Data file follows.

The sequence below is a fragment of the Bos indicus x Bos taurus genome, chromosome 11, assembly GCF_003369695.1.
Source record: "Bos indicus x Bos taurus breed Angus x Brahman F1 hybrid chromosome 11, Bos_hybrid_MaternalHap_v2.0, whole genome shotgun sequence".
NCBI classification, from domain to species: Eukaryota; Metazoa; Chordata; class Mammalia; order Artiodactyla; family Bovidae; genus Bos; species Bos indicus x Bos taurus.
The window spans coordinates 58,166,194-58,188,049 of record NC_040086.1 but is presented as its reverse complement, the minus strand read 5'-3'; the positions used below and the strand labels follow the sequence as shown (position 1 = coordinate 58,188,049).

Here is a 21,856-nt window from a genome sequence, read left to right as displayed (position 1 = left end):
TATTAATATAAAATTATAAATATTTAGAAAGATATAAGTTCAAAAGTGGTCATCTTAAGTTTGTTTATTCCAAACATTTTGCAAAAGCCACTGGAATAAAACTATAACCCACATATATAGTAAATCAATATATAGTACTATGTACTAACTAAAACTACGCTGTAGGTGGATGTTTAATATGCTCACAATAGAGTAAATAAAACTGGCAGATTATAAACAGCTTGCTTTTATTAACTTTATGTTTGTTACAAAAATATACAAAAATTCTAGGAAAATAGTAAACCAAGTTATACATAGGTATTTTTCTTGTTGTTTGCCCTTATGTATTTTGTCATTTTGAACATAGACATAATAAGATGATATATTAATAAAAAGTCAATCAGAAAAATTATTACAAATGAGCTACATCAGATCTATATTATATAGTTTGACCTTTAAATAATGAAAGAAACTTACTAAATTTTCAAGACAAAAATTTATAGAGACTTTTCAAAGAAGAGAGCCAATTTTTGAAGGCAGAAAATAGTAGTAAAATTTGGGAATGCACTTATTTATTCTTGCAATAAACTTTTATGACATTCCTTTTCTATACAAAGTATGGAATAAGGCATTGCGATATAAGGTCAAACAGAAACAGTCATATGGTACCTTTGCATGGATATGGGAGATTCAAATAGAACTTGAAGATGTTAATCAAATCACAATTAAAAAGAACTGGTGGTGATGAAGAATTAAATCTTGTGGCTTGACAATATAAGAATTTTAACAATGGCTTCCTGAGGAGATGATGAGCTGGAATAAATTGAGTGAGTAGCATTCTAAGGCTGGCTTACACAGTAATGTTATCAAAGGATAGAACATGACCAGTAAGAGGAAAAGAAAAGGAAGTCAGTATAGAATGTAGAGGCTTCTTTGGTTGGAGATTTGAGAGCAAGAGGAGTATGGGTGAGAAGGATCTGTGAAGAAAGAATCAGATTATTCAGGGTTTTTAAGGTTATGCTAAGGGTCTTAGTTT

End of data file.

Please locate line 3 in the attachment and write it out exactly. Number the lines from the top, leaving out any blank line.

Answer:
NCBI classification, from domain to species: Eukaryota; Metazoa; Chordata; class Mammalia; order Artiodactyla; family Bovidae; genus Bos; species Bos indicus x Bos taurus.